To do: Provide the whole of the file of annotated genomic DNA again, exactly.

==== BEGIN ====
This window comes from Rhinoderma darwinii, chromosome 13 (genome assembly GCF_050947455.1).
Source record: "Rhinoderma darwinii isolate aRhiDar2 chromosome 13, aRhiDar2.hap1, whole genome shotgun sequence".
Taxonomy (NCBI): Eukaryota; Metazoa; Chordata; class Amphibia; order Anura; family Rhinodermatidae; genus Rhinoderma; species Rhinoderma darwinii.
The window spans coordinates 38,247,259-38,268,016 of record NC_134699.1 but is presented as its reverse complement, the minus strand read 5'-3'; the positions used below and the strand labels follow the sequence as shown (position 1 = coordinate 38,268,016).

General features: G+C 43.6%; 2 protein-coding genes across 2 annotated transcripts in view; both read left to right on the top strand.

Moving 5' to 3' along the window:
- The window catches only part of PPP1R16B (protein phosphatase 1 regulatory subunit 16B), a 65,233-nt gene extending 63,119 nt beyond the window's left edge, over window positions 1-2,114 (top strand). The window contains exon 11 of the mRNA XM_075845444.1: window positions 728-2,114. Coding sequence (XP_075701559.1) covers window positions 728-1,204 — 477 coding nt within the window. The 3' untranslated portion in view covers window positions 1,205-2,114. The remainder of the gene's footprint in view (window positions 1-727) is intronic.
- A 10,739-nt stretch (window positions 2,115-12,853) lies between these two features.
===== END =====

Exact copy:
This window comes from Rhinoderma darwinii, chromosome 13 (genome assembly GCF_050947455.1).
Source record: "Rhinoderma darwinii isolate aRhiDar2 chromosome 13, aRhiDar2.hap1, whole genome shotgun sequence".
Taxonomy (NCBI): Eukaryota; Metazoa; Chordata; class Amphibia; order Anura; family Rhinodermatidae; genus Rhinoderma; species Rhinoderma darwinii.
The window spans coordinates 38,247,259-38,268,016 of record NC_134699.1 but is presented as its reverse complement, the minus strand read 5'-3'; the positions used below and the strand labels follow the sequence as shown (position 1 = coordinate 38,268,016).

General features: G+C 43.6%; 2 protein-coding genes across 2 annotated transcripts in view; both read left to right on the top strand.

Moving 5' to 3' along the window:
- The window catches only part of PPP1R16B (protein phosphatase 1 regulatory subunit 16B), a 65,233-nt gene extending 63,119 nt beyond the window's left edge, over window positions 1-2,114 (top strand). The window contains exon 11 of the mRNA XM_075845444.1: window positions 728-2,114. Coding sequence (XP_075701559.1) covers window positions 728-1,204 — 477 coding nt within the window. The 3' untranslated portion in view covers window positions 1,205-2,114. The remainder of the gene's footprint in view (window positions 1-727) is intronic.
- A 10,739-nt stretch (window positions 2,115-12,853) lies between these two features.